Saturday 25 October 2014

Business English eLearning

Having worked on many elearning and mlearning materials development projects I can safely say that I know what a huge task it is, even when working with experienced teams, to produce really good quality, well designed, interactive digital content and that’s why it is such a surprise to see Paul Emmerson’s new BEhereBEthere Business English site.

The site is remarkable, because it doesn’t just tick all of the boxes for good design, excellent content and great interactive design, but it is also free and is produced by Paul working pretty much alone!

As Paul state’s on the home page, the site is still under construction, but the courses and materials that are there already are really useful for either a self-study Business English student or for a teacher working with groups of Pre-intermediate to Upper Intermediate business students.

To find the course materials, just click on ‘Free Courses’ and choose either ’Talk Business’ or ‘Business Bites’.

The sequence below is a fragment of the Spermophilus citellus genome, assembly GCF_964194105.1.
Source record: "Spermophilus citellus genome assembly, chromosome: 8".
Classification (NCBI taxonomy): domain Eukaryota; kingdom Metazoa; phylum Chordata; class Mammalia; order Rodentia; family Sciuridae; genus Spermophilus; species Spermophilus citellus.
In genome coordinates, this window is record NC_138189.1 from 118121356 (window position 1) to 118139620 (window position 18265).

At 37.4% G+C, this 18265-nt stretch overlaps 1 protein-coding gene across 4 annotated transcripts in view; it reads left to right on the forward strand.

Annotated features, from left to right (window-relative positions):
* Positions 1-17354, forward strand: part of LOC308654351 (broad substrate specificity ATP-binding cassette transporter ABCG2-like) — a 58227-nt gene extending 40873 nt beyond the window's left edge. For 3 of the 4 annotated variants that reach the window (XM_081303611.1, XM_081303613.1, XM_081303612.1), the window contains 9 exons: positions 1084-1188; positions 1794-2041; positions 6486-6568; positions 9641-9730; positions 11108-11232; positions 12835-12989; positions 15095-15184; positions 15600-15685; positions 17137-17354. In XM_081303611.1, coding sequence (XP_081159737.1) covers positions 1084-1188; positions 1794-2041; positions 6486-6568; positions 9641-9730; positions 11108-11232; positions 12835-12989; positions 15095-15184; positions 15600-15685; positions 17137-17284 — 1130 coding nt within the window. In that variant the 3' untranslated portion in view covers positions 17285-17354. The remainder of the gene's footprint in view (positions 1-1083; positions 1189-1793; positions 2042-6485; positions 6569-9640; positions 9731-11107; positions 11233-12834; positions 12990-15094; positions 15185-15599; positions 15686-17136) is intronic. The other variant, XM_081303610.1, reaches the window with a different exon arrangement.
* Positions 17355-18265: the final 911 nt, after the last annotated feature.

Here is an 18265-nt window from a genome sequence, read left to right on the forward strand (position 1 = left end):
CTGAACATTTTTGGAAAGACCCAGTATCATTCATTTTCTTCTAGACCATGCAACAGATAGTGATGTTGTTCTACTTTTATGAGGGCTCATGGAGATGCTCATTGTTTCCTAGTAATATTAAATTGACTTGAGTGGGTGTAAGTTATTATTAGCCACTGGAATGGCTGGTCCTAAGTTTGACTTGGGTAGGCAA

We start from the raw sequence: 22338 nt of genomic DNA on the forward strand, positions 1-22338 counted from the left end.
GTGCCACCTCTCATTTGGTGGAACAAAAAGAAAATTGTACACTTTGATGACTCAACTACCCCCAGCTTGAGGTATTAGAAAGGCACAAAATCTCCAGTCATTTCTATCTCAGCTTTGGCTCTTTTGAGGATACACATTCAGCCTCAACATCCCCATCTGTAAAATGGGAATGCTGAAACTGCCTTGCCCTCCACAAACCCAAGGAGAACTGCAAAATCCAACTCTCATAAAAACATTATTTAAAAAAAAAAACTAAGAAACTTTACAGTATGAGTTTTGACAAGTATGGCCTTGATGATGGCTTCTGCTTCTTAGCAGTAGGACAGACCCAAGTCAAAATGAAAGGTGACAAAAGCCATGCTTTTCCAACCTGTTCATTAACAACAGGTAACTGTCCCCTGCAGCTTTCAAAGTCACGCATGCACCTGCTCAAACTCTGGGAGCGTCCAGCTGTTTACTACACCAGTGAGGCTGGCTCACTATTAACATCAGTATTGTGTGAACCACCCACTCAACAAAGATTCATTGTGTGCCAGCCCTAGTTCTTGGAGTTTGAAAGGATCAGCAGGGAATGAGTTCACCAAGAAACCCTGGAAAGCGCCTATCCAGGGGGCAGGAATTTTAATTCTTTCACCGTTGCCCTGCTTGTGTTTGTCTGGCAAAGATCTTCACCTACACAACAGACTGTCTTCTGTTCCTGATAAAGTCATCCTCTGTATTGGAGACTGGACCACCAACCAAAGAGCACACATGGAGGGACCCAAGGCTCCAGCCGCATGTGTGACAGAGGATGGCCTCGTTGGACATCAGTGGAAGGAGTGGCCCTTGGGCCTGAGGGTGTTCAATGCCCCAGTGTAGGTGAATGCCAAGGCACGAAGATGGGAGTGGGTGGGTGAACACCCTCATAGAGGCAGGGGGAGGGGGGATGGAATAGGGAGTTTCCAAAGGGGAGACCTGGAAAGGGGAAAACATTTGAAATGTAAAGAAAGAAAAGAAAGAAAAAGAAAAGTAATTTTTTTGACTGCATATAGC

The ’Talk Business’ section has a lesson based around an interview with a manager who discusses various issues relating to supply chain management in the auto industry.

The video has preparation activities to help students understand the content, as well as activities to help students analyse the content and at the end students can text their understanding of what they have studied.
At the end of the lesson there are also some classroom activities so teachers can use the materials as a form of ready made blended learning.

The ‘Business Bites’ section has three courses, one at each level on the topic of Inbound Marketing. These courses have a strong emphasis on building students’ vocabulary around the topic as well as teaching the core concepts, so these aren’t just online language lessons they are also valuable lessons that help students to understand the topic area.

The materials themselves rely heavily on video, but these aren’t just the usual talking head type video. The videos have been well produced and developed and all the points in the monologue are well illustrated to support students understanding.

One of the things I like best about BEhereBEthere is the way Paul has designed the interactive activities. They are clear and intuitive and simple for students to navigate. Paul has also taken the time to add feedback for students when they get the answers wrong, so this isn’t these aren’t just click and test activities.

As I said at the beginning of this review, the site is free but Paul is hoping to finance it on sales of his books, so do check out the ‘Books’ section of the site where you can download some samples of his books or if you like his content you can buy the books.